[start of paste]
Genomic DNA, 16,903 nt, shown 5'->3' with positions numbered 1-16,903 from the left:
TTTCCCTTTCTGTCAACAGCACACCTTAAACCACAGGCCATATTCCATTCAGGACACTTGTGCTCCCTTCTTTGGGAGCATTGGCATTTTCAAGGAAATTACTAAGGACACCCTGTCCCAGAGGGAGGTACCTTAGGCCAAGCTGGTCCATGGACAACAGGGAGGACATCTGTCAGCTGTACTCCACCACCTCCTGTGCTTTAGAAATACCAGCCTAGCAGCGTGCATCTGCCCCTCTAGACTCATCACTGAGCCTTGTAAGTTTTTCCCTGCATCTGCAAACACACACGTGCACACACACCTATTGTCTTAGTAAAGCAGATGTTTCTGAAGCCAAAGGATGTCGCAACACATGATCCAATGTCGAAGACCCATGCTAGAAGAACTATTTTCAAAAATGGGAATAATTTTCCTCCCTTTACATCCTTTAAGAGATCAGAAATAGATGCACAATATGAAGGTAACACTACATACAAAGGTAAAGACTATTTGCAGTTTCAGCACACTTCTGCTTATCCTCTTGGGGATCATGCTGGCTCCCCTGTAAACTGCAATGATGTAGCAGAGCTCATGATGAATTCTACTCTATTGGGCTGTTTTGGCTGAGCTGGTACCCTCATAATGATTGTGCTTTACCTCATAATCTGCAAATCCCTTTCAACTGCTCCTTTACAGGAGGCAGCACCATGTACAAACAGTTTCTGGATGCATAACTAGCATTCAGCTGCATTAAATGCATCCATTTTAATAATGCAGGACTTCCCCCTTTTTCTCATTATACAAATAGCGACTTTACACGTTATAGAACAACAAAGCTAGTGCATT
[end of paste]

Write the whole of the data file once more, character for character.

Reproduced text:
Genomic DNA, 16,903 nt, shown 5'->3' with positions numbered 1-16,903 from the left:
TTTCCCTTTCTGTCAACAGCACACCTTAAACCACAGGCCATATTCCATTCAGGACACTTGTGCTCCCTTCTTTGGGAGCATTGGCATTTTCAAGGAAATTACTAAGGACACCCTGTCCCAGAGGGAGGTACCTTAGGCCAAGCTGGTCCATGGACAACAGGGAGGACATCTGTCAGCTGTACTCCACCACCTCCTGTGCTTTAGAAATACCAGCCTAGCAGCGTGCATCTGCCCCTCTAGACTCATCACTGAGCCTTGTAAGTTTTTCCCTGCATCTGCAAACACACACGTGCACACACACCTATTGTCTTAGTAAAGCAGATGTTTCTGAAGCCAAAGGATGTCGCAACACATGATCCAATGTCGAAGACCCATGCTAGAAGAACTATTTTCAAAAATGGGAATAATTTTCCTCCCTTTACATCCTTTAAGAGATCAGAAATAGATGCACAATATGAAGGTAACACTACATACAAAGGTAAAGACTATTTGCAGTTTCAGCACACTTCTGCTTATCCTCTTGGGGATCATGCTGGCTCCCCTGTAAACTGCAATGATGTAGCAGAGCTCATGATGAATTCTACTCTATTGGGCTGTTTTGGCTGAGCTGGTACCCTCATAATGATTGTGCTTTACCTCATAATCTGCAAATCCCTTTCAACTGCTCCTTTACAGGAGGCAGCACCATGTACAAACAGTTTCTGGATGCATAACTAGCATTCAGCTGCATTAAATGCATCCATTTTAATAATGCAGGACTTCCCCCTTTTTCTCATTATACAAATAGCGACTTTACACGTTATAGAACAACAAAGCTAGTGCATT